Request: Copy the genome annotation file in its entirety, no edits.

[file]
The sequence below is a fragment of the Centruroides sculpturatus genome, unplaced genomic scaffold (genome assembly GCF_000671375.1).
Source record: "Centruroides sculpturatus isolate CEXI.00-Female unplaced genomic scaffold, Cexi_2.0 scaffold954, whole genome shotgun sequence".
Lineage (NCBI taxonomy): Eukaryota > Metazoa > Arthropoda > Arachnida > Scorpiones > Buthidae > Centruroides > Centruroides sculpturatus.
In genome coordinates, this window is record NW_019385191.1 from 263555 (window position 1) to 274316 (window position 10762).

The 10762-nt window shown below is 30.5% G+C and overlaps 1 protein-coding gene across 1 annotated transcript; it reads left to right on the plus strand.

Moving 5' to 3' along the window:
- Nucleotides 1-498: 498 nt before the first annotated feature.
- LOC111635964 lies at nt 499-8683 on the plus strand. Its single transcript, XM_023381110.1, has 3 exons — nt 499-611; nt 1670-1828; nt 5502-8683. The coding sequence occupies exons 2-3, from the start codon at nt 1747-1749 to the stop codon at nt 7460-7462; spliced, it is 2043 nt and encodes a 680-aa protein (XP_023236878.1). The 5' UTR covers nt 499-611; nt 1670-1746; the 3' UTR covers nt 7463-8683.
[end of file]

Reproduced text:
The sequence below is a fragment of the Centruroides sculpturatus genome, unplaced genomic scaffold (genome assembly GCF_000671375.1).
Source record: "Centruroides sculpturatus isolate CEXI.00-Female unplaced genomic scaffold, Cexi_2.0 scaffold954, whole genome shotgun sequence".
Lineage (NCBI taxonomy): Eukaryota > Metazoa > Arthropoda > Arachnida > Scorpiones > Buthidae > Centruroides > Centruroides sculpturatus.
In genome coordinates, this window is record NW_019385191.1 from 263555 (window position 1) to 274316 (window position 10762).

The 10762-nt window shown below is 30.5% G+C and overlaps 1 protein-coding gene across 1 annotated transcript; it reads left to right on the plus strand.

Moving 5' to 3' along the window:
- Nucleotides 1-498: 498 nt before the first annotated feature.
- LOC111635964 lies at nt 499-8683 on the plus strand. Its single transcript, XM_023381110.1, has 3 exons — nt 499-611; nt 1670-1828; nt 5502-8683. The coding sequence occupies exons 2-3, from the start codon at nt 1747-1749 to the stop codon at nt 7460-7462; spliced, it is 2043 nt and encodes a 680-aa protein (XP_023236878.1). The 5' UTR covers nt 499-611; nt 1670-1746; the 3' UTR covers nt 7463-8683.